Trevor Love was under guard supervision, just in case the heart thief visited and decided to finish the job—or perhaps visited to see the result of their crime, the fruits of their labor—thus, I went to talk to him about the developments about Food for Thought and the shop owner Mr. Love?


This is your guess, sir? That I rode the elevator up to the third floor and walked the corridors, the three left turns, the two rights, and arrived at Trevor Love’s room? An officer was sitting aside the door, across from the nurse’s station, and I walked past all the nurses, past the officer, and into the room? The room keeping Trevor Love secure and alive? The room the hospital staff would have brought him to after they examined him and determined that he, indeed, had no heart within his chest? That his body was impossibly alive? That they didn’t know how he wasn’t dying or dead? The room that the hospital staff would have wanted to keep him within, so they could keep him alive, with an artificial heart, and so others could study his bizarrely working body? That I walked past the guard, past the nurses, into the room, to find it empty? Without a single soul inside?


Trevor Love was gone because he’d escaped and I didn’t know either where he went or where he was or how he’d escaped? Because the officer on duty didn’t see him leave? The nurses didn’t see him leave? But someone, surely, had to have seen him leave? Cameras? Eyewitnesses? Someone, something, somewhere, somehow had to know the whereabouts of the Trevor Love with the stolen heart?


Facing this defeat, I walked back to my car, phoned the precinct to put in an APB on Trevor Love, and drove home? I slipped my key into the front door lock and entered my home, kicking my shoes to the side, the second one thumping against the wall, before landing on the first? That I walked up the stairs, slowly and methodically? Walked how one does when they’re confounded and search like hell to find the answer to the problem that plagues them?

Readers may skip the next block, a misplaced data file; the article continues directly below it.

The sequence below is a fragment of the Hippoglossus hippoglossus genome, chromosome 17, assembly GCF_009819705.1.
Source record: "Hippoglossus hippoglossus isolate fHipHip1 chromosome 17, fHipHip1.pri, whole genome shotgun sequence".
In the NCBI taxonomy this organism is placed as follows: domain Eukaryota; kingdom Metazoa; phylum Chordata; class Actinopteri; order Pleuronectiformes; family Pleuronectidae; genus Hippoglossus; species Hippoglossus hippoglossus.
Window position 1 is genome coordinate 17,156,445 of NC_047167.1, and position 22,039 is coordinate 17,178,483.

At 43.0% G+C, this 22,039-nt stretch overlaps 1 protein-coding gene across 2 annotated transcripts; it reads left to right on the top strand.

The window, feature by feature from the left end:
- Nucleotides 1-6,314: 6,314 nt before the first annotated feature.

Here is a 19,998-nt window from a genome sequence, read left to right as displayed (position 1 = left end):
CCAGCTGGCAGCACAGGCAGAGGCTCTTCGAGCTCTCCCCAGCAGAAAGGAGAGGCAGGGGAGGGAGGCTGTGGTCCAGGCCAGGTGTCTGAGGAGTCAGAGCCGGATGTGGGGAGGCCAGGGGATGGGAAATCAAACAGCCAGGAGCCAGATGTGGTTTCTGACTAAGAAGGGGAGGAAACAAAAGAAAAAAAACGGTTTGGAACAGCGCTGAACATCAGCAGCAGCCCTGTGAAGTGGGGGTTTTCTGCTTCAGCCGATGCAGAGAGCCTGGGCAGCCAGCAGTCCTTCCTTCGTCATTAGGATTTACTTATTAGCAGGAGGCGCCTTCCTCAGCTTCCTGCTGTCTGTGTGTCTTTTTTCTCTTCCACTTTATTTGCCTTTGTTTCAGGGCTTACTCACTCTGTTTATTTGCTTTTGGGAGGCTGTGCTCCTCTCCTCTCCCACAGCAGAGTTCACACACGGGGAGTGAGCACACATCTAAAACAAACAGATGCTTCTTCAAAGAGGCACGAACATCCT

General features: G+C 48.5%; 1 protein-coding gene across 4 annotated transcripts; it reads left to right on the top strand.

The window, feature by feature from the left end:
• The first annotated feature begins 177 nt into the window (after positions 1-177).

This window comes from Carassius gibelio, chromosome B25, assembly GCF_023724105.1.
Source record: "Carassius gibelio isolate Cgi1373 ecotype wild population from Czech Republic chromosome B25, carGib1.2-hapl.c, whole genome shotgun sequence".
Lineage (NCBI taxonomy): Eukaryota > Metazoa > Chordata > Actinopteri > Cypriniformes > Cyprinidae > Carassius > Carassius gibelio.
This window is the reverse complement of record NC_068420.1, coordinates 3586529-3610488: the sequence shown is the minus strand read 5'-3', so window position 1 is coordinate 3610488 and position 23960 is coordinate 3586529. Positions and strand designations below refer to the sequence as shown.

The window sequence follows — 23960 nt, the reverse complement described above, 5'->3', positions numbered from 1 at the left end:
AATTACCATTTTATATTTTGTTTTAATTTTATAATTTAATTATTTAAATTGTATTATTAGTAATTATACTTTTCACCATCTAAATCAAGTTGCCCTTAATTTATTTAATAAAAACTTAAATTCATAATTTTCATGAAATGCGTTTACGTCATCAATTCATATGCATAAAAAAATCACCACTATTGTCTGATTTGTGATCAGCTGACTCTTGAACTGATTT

Inside my bedroom, my wife lay sleeping, snoring only ever so slightly? The snore that only those attuned to her every sound and step and movement and being could discern from the white noise of the working air vents and the footsteps and the clinking of the buckle of my belt and the swooshing of my slacks slipping off my waist and down my legs and folding around my socked feet and the groan of the bed under my weight and the wind-swept whisper of the sheets dropping, conforming to my body? You think I wrapped an arm around my wife, tucked my hand into hers, and moved into the curve of the woman I love, the woman I said ‘I do’ to, the woman I’d die for, the woman I’ll grow old with? That I told her I loved her and that I knew she was sleeping but I had had a long day and wanted to say aloud something concrete, something far removed from doubt or speculation, something I was positively sure about? I kissed her cheek, ran my other hand through her hair, and lowered my head onto the pillow before falling fast asleep?


That’s what you think happened before I woke the next morning and came into the precinct, sir? You would guess that if you had to guess?


Oh, no? You don’t need to guess because you know?


Is that what happened?


Are you asking me or telling me?


You’re asking me. You’re asking me if my story can be told by you despite you not having lived it. Despite you not having evidence that any of that happened, despite—


What? No, I’m talking.


Okay. Okay.


I understand.


Yes, sir, that is exactly what happened.


Yes, sir, you’re perfectly accurate, that that is exactly what happened.


No, sir, I shouldn’t have to say that. It seems unprofessional to make me—


Okay. Okay. Fine.


Sir, yes, sir, you’re the better detective.

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© 2017by Trevor Love